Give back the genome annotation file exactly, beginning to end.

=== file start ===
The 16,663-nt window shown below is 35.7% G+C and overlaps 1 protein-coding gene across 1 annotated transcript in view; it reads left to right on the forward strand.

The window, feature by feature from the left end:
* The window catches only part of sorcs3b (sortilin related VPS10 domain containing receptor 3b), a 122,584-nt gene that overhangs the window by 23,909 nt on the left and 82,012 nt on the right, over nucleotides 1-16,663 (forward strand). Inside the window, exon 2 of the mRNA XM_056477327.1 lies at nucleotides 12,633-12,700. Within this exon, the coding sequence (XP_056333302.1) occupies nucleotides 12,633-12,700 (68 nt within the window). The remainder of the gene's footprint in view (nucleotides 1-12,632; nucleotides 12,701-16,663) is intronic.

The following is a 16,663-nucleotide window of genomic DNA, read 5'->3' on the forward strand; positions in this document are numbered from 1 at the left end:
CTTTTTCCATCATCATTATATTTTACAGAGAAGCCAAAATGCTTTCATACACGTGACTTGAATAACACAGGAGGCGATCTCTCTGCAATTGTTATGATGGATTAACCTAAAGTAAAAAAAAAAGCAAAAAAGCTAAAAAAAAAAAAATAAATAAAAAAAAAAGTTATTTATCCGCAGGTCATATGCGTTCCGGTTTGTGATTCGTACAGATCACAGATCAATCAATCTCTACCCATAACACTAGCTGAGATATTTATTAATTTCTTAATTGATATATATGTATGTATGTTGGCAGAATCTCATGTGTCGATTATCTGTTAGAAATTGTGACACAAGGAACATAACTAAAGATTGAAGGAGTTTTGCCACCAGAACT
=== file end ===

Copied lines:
The 16,663-nt window shown below is 35.7% G+C and overlaps 1 protein-coding gene across 1 annotated transcript in view; it reads left to right on the forward strand.

The window, feature by feature from the left end:
* The window catches only part of sorcs3b (sortilin related VPS10 domain containing receptor 3b), a 122,584-nt gene that overhangs the window by 23,909 nt on the left and 82,012 nt on the right, over nucleotides 1-16,663 (forward strand). Inside the window, exon 2 of the mRNA XM_056477327.1 lies at nucleotides 12,633-12,700. Within this exon, the coding sequence (XP_056333302.1) occupies nucleotides 12,633-12,700 (68 nt within the window). The remainder of the gene's footprint in view (nucleotides 1-12,632; nucleotides 12,701-16,663) is intronic.

The following is a 16,663-nucleotide window of genomic DNA, read 5'->3' on the forward strand; positions in this document are numbered from 1 at the left end:
CTTTTTCCATCATCATTATATTTTACAGAGAAGCCAAAATGCTTTCATACACGTGACTTGAATAACACAGGAGGCGATCTCTCTGCAATTGTTATGATGGATTAACCTAAAGTAAAAAAAAAAGCAAAAAAGCTAAAAAAAAAAAAATAAATAAAAAAAAAAGTTATTTATCCGCAGGTCATATGCGTTCCGGTTTGTGATTCGTACAGATCACAGATCAATCAATCTCTACCCATAACACTAGCTGAGATATTTATTAATTTCTTAATTGATATATATGTATGTATGTTGGCAGAATCTCATGTGTCGATTATCTGTTAGAAATTGTGACACAAGGAACATAACTAAAGATTGAAGGAGTTTTGCCACCAGAACT